In August, the authorities introduced new regulations under the Labour Law to regulate the working conditions of all domestic workers, including migrants. They prescribe maximum working hours, rights to holiday and sick leave, and domestic workers' entitlement to regular contact with their own families. Despite addressing important issues, however, the regulations are loosely worded and open to interpretation in certain respects and they fail to specify mechanisms for determining wages and so resolve long-standing problems related to non-payment of wages or low wages. They also fail to provide effective safeguards against physical violence and sexual abuse by employers of domestic workers, the great majority of whom are women, and appear to place women at risk by requiring domestic workers to obtain their employer's permission before leaving their house.
An Indonesian domestic worker died on 7 March after her employers beat her apparently to "discipline" her. An autopsy found that she had been badly beaten on the head and had sustained broken ribs and severe bruising to her body. The couple who had employed her were charged with manslaughter.
Jordan continued to host some 450,000 refugees from Iraq most of whom arrived after the US-led invasion of Iraq in 2003. Many maintained a precarious existence, without legal status and access to work or state support.
Violence and discrimination against women
Twenty-four women were reported to have been victims of "honour killings" by family members. Perpetrators of such killings continued to benefit from inappropriately lenient sentences under Article 98 of the Penal Code, which allows courts discretion to impose sentences of a minimum of three months' imprisonment on defendants considered to have killed while in a "fit of rage caused by an unlawful or dangerous act on the part of the victim". In August, the authorities established a special tribunal to try defendants accused of "honour crimes". In September, the Justice Minister said that the government planned to amend the Penal Code, including Article 98, but the proposed amendments were still awaited at the end of the year.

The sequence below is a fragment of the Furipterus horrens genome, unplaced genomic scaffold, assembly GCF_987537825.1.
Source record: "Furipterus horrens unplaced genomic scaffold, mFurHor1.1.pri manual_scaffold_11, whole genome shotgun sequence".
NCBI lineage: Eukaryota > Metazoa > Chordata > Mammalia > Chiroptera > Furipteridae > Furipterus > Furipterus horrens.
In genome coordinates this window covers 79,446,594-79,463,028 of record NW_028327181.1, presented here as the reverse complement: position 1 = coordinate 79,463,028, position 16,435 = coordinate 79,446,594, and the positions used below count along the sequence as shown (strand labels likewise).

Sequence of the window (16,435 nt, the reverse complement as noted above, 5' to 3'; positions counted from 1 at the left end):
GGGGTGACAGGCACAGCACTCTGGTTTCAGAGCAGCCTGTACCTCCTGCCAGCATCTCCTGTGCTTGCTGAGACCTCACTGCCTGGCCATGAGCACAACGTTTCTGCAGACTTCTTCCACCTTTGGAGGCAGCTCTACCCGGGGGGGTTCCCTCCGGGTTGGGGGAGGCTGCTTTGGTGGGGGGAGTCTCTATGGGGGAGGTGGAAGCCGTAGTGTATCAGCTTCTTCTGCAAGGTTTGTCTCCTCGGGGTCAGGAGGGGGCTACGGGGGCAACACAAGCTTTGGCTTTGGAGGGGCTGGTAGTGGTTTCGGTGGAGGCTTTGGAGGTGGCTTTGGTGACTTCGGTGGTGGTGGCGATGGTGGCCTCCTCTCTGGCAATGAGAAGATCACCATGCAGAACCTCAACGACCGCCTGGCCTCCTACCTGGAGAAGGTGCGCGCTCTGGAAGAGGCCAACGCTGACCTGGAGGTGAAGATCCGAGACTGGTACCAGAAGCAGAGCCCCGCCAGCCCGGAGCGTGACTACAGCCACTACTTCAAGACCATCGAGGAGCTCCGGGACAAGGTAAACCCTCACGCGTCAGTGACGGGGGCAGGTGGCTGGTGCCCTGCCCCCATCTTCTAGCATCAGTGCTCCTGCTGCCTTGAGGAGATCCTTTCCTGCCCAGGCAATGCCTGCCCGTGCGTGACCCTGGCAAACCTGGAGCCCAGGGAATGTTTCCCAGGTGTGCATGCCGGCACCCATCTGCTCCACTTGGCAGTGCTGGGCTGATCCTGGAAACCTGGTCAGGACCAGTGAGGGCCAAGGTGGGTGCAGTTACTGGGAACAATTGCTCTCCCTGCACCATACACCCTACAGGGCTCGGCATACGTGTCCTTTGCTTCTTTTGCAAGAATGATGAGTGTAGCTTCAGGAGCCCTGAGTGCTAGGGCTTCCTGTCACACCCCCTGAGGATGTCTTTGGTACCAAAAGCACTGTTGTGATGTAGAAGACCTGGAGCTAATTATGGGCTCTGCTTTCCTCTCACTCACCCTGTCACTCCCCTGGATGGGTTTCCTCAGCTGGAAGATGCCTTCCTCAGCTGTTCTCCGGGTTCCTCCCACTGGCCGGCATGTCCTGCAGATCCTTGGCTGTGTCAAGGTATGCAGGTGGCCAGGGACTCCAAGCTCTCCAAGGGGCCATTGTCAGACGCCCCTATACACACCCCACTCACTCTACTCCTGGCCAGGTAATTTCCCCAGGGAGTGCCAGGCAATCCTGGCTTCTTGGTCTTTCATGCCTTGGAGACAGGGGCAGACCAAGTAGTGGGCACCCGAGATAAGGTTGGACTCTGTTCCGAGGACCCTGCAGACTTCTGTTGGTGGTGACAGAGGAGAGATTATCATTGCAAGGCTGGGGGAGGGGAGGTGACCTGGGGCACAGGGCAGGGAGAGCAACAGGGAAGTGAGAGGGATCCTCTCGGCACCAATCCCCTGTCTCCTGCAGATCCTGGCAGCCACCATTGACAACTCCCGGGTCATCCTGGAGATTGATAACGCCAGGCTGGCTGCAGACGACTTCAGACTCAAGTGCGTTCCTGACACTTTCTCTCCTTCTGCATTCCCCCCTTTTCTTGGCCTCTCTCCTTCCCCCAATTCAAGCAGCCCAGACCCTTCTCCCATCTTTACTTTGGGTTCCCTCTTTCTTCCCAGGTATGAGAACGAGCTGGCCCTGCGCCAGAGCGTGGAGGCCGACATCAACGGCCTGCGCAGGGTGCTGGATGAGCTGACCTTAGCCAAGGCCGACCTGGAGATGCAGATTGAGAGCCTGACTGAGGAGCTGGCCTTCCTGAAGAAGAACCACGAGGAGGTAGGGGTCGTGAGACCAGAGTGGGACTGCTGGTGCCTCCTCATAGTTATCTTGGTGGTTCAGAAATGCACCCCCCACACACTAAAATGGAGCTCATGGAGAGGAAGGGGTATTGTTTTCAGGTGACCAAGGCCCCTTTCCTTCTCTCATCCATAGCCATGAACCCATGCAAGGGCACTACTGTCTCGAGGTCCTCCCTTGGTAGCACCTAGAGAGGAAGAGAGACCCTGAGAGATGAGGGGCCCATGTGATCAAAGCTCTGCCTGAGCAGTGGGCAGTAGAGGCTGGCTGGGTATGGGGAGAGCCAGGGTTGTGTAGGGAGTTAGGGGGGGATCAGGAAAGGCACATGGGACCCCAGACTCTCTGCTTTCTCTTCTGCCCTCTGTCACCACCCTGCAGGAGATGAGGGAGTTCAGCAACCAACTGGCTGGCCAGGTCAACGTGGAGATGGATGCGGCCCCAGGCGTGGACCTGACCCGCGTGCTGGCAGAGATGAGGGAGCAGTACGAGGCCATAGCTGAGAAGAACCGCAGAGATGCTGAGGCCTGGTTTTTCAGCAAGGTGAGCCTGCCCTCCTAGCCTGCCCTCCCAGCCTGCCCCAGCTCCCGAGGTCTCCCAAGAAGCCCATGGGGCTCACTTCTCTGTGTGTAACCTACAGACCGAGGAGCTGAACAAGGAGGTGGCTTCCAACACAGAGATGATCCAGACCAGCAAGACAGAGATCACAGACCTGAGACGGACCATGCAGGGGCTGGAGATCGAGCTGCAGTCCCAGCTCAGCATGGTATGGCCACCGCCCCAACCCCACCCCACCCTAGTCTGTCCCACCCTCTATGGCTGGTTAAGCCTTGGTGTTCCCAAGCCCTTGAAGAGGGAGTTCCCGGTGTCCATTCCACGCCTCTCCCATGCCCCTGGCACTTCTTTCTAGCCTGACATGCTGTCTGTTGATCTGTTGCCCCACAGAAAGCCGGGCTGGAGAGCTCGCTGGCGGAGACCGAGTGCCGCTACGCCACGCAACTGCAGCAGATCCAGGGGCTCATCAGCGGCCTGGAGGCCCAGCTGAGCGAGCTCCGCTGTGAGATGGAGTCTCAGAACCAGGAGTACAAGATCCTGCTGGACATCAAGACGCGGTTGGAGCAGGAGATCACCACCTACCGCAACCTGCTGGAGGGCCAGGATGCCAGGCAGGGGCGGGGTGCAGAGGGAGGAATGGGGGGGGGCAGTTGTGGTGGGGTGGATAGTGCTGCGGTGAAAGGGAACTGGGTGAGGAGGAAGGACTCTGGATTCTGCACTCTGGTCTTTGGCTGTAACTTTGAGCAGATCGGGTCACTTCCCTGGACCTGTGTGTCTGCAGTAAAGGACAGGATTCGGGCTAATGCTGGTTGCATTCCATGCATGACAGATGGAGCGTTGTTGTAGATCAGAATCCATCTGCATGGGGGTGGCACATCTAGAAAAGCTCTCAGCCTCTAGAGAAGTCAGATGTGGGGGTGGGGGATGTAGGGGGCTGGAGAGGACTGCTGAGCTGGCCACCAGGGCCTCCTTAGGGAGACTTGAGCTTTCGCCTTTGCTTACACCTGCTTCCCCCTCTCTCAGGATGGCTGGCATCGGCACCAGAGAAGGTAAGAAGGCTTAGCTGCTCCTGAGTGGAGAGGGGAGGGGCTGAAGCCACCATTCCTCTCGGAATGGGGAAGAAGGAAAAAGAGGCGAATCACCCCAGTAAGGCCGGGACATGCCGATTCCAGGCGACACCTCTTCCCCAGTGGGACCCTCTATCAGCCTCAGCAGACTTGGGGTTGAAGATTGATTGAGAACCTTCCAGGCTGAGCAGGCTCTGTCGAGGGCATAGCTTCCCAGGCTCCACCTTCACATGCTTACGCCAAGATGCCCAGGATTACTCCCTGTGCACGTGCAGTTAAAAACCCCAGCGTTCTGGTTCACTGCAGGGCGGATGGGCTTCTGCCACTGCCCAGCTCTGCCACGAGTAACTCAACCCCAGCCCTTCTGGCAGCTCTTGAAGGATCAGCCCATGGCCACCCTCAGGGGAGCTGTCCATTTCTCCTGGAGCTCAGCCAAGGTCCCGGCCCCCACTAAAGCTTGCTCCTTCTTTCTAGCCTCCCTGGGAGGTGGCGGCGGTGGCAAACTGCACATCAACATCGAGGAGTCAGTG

In May, the government told the UN Secretary-General that it would withdraw its reservation to Article 15(4) of the Convention on the Elimination of All Forms of Discrimination against Women, which guarantees women freedom of mobility and to choose their place of residence, but would maintain its reservation to other elements of Article 15, including that guaranteeing women equality under the law with men.
At least 12 people were sentenced to death. The Justice Minister stated that the death sentences of four people became final, with no further right to appeal, and that 40 people were under sentence of death at the end of the year. In April, the Ministry of Justice announced that the Penal Code would be amended to abolish the death penalty for a number of crimes, although it seemed that pre-meditated murder would continue to be punishable by death. The proposed amendments had not received parliamentary approval by the end of the year.
Amnesty International report
Jordan must fully investigate suspected police killings, 18 November 2009